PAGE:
You're Cleared For Takeoff: REAL ID Restrictions For Air Travelers Postponed Until January 2018

January 20, 2016

We've got good news for residents of 28 states that haven't brought their driver's license guidelines in line with new federal standards: the Transportation Security Administration has delayed implementing restrictions associated with outdated licenses for two more years.

There is a bit of bad news, though: if you don't have a driver's license that conforms to the new U.S. standards by January 2018, you could find yourself stranded at the airport.


As we reported at the end of December, the new federal guidelines stem from the 9/11 Commission's final report, which was published in 2004. That report gave rise to the REAL ID Act, which Congress passed in 2005.

Although individual states and territories are still responsible for issuing driver's licenses, the REAL ID Act sets national standards for such documents -- the goal being to reduce the chances that terrorists and others might acquire legal U.S. IDs. If such documents fall into the hands of wrongdoers, they could gain access to military facilities, airplanes, and other sensitive areas.

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The standards themselves aren't especially rigorous -- in fact, we're a little appalled that some states have been dragging their feet on this for a decade. The REAL ID Act requires that licenses include things like a holder's date of birth and a front-facing photo. It also requires magnetic strips or barcodes on IDs, which makes them harder to forge. And it requires background checks for the folks who issue IDs.

And yet, some 28 states still haven't complied with the new regulations. Of that number, 23 have applied for waivers, which would give them more time to get their license situation up to code:

  • Alaska
  • Arizona
  • Arkansas
  • California
  • Idaho
  • Kentucky
  • Louisiana
  • Maine
  • Massachusetts
  • Michigan
  • Montana
  • New Hampshire
  • New Jersey
  • New York
  • North Carolina
  • North Dakota
  • Oklahoma
  • Oregon
  • Pennsylvania
  • Rhode Island
  • South Carolina
  • Texas
  • Virginia

However, five states haven't even asked for waivers, or they have asked and have been declined:

  • Illinois
  • Minnesota
  • Missouri
  • New Mexico
  • Washington

Why the delay? Some states have chafed at the idea of federal ID standards, since those guidelines have typically been set by individual states. Also, some have expressed concerns about REAL ID requirements that birth certificates and other documents be stored in digital form, potentially making them accessible by hackers.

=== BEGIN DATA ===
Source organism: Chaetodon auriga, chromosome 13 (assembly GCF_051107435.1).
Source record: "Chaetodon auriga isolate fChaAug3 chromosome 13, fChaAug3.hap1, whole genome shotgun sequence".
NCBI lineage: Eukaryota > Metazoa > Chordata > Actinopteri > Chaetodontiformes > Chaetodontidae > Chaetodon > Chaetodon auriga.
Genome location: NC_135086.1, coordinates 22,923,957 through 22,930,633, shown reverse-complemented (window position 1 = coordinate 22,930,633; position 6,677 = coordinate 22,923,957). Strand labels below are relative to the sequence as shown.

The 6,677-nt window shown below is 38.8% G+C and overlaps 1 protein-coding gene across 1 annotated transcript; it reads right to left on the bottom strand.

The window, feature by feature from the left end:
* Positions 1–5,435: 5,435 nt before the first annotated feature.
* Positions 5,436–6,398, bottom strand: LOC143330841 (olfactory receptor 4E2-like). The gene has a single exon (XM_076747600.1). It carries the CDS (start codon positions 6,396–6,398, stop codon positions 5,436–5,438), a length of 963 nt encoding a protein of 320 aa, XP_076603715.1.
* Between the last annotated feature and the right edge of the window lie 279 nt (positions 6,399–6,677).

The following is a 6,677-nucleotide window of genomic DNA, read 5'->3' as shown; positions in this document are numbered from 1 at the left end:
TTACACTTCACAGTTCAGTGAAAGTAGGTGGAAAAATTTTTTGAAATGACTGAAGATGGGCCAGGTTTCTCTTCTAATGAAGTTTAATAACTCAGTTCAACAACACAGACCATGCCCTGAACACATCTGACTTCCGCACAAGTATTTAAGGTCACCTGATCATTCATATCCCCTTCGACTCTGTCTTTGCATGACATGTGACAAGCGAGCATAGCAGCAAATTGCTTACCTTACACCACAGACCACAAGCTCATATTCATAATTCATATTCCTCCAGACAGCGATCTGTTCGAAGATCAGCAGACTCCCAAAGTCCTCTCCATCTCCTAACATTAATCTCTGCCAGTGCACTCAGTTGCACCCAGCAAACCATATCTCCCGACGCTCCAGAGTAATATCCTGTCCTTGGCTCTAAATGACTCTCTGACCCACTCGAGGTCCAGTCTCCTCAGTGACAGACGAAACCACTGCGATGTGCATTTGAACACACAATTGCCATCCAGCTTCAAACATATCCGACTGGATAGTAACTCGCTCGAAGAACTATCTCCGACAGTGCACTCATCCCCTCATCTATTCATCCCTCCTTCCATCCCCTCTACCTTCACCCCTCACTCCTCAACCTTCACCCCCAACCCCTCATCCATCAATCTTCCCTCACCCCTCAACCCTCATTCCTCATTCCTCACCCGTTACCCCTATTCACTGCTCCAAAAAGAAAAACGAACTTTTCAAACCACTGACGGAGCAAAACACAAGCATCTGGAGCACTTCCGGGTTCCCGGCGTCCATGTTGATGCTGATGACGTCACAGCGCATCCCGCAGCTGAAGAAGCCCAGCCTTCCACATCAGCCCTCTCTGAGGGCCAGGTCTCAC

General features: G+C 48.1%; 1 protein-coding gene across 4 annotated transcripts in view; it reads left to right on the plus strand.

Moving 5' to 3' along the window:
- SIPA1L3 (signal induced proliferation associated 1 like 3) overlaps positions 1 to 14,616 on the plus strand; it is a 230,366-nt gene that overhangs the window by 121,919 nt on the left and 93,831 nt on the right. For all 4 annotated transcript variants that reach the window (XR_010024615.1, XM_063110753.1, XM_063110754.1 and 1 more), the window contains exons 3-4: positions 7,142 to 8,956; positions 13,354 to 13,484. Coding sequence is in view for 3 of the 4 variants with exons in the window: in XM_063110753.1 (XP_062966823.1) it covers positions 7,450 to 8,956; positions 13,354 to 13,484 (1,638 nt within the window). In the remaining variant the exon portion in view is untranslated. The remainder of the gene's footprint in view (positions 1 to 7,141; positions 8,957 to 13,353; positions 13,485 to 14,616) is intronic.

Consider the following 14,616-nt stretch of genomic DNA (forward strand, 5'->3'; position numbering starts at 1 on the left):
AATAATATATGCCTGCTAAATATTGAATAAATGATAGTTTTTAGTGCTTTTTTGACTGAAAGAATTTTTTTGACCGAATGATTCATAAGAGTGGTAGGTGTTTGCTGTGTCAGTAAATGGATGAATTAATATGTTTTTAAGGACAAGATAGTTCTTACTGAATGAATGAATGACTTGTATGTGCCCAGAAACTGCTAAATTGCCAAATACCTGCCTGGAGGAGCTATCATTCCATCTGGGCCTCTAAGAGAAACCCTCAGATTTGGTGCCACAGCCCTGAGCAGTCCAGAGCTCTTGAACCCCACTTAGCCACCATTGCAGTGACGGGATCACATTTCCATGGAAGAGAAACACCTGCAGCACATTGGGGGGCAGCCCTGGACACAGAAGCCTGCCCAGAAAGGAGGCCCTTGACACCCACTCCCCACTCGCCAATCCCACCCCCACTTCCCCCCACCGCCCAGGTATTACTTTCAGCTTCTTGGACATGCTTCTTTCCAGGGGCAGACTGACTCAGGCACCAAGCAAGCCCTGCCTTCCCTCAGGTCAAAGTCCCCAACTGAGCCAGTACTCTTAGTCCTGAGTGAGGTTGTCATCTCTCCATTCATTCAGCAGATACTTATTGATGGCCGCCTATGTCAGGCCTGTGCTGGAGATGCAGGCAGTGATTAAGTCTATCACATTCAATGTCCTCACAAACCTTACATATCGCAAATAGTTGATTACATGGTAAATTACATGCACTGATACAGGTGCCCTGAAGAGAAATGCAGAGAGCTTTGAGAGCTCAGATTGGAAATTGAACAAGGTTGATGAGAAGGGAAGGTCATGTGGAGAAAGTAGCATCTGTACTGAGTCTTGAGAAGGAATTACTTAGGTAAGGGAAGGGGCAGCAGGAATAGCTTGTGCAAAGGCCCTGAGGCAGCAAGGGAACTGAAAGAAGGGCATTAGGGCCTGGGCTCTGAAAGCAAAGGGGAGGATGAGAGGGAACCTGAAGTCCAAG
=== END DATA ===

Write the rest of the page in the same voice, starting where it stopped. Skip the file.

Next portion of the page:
The TSA has repeatedly delayed the roll-out of restrictions associated with licenses that don't conform to REAL ID specs. Among other things, those restrictions would prevent drivers from the aforementioned states from using their licenses to board planes. There had been speculation that the agency planned to issue new rules about REAL ID implementation in early 2016 -- and it has.


This month, the TSA issued a significant extension on the roll-out of REAL ID restrictions. Though folks at military bases, nuclear facilities, and other sensitive areas will now have to present a compliant ID to enter (e.g. an upgraded driver's license or a U.S. passport), fliers on commercial airlines have about two years of breathing room.

Homeland Security Secretary Jeh C. Johnson states:

Effective January 22, 2018, air travelers with a driver’s license or identification card issued by a state that does not meet the requirements of the REAL ID Act (unless that state has been granted an extension to comply with the Act) must present an alternative form of identification acceptable to the Transportation Security Administration (TSA) in order to board a commercial domestic flight. Over the next two years, those states that are not REAL ID compliant are strongly encouraged to meet the requirements of the law for the benefit of their residents.

Of course, Johnson's statement leaves the door open to more extensions for non-compliant states, meaning that the implementation of REAL ID standards could be delayed for months beyond the January 2018 deadline. Hopefully, far more states will have gotten up to speed by then, giving travelers a little less to worry about.

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